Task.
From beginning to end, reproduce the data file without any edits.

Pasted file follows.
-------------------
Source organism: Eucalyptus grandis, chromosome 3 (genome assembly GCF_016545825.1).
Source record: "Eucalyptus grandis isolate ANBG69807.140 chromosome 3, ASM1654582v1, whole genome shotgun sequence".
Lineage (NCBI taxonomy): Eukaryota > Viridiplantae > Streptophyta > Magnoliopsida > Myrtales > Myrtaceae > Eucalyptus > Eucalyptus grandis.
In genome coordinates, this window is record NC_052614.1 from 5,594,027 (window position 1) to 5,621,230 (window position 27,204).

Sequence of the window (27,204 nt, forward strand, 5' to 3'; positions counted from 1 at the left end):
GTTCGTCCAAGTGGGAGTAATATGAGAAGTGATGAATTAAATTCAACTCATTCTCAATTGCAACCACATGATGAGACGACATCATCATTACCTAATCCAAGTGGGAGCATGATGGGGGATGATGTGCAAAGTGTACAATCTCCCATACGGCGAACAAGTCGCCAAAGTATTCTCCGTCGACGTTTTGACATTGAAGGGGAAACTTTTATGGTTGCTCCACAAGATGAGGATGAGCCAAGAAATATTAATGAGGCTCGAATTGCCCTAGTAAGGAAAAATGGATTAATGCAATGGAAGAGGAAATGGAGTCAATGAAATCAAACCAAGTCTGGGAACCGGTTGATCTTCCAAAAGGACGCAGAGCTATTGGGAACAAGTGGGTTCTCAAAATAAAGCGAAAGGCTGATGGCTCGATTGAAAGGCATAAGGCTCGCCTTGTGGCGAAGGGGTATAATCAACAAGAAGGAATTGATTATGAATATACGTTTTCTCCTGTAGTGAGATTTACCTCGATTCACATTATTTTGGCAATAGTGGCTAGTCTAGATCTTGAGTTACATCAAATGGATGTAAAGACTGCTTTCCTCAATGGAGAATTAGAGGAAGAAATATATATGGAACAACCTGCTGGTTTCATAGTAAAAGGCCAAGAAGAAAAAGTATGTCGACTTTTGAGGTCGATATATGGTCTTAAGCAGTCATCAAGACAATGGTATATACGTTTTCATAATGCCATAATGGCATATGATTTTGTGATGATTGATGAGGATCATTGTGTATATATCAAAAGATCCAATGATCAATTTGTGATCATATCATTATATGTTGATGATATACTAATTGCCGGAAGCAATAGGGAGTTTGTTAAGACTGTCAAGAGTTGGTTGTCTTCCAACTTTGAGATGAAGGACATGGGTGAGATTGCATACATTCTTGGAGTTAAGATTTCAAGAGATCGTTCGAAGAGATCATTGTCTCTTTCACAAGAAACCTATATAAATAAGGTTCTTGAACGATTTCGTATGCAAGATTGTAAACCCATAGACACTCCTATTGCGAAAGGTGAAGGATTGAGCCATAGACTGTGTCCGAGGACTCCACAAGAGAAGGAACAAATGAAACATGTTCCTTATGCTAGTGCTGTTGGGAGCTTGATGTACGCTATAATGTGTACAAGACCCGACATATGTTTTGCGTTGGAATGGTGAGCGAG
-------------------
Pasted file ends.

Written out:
Source organism: Eucalyptus grandis, chromosome 3 (genome assembly GCF_016545825.1).
Source record: "Eucalyptus grandis isolate ANBG69807.140 chromosome 3, ASM1654582v1, whole genome shotgun sequence".
Lineage (NCBI taxonomy): Eukaryota > Viridiplantae > Streptophyta > Magnoliopsida > Myrtales > Myrtaceae > Eucalyptus > Eucalyptus grandis.
In genome coordinates, this window is record NC_052614.1 from 5,594,027 (window position 1) to 5,621,230 (window position 27,204).

Sequence of the window (27,204 nt, forward strand, 5' to 3'; positions counted from 1 at the left end):
GTTCGTCCAAGTGGGAGTAATATGAGAAGTGATGAATTAAATTCAACTCATTCTCAATTGCAACCACATGATGAGACGACATCATCATTACCTAATCCAAGTGGGAGCATGATGGGGGATGATGTGCAAAGTGTACAATCTCCCATACGGCGAACAAGTCGCCAAAGTATTCTCCGTCGACGTTTTGACATTGAAGGGGAAACTTTTATGGTTGCTCCACAAGATGAGGATGAGCCAAGAAATATTAATGAGGCTCGAATTGCCCTAGTAAGGAAAAATGGATTAATGCAATGGAAGAGGAAATGGAGTCAATGAAATCAAACCAAGTCTGGGAACCGGTTGATCTTCCAAAAGGACGCAGAGCTATTGGGAACAAGTGGGTTCTCAAAATAAAGCGAAAGGCTGATGGCTCGATTGAAAGGCATAAGGCTCGCCTTGTGGCGAAGGGGTATAATCAACAAGAAGGAATTGATTATGAATATACGTTTTCTCCTGTAGTGAGATTTACCTCGATTCACATTATTTTGGCAATAGTGGCTAGTCTAGATCTTGAGTTACATCAAATGGATGTAAAGACTGCTTTCCTCAATGGAGAATTAGAGGAAGAAATATATATGGAACAACCTGCTGGTTTCATAGTAAAAGGCCAAGAAGAAAAAGTATGTCGACTTTTGAGGTCGATATATGGTCTTAAGCAGTCATCAAGACAATGGTATATACGTTTTCATAATGCCATAATGGCATATGATTTTGTGATGATTGATGAGGATCATTGTGTATATATCAAAAGATCCAATGATCAATTTGTGATCATATCATTATATGTTGATGATATACTAATTGCCGGAAGCAATAGGGAGTTTGTTAAGACTGTCAAGAGTTGGTTGTCTTCCAACTTTGAGATGAAGGACATGGGTGAGATTGCATACATTCTTGGAGTTAAGATTTCAAGAGATCGTTCGAAGAGATCATTGTCTCTTTCACAAGAAACCTATATAAATAAGGTTCTTGAACGATTTCGTATGCAAGATTGTAAACCCATAGACACTCCTATTGCGAAAGGTGAAGGATTGAGCCATAGACTGTGTCCGAGGACTCCACAAGAGAAGGAACAAATGAAACATGTTCCTTATGCTAGTGCTGTTGGGAGCTTGATGTACGCTATAATGTGTACAAGACCCGACATATGTTTTGCGTTGGAATGGTGAGCGAG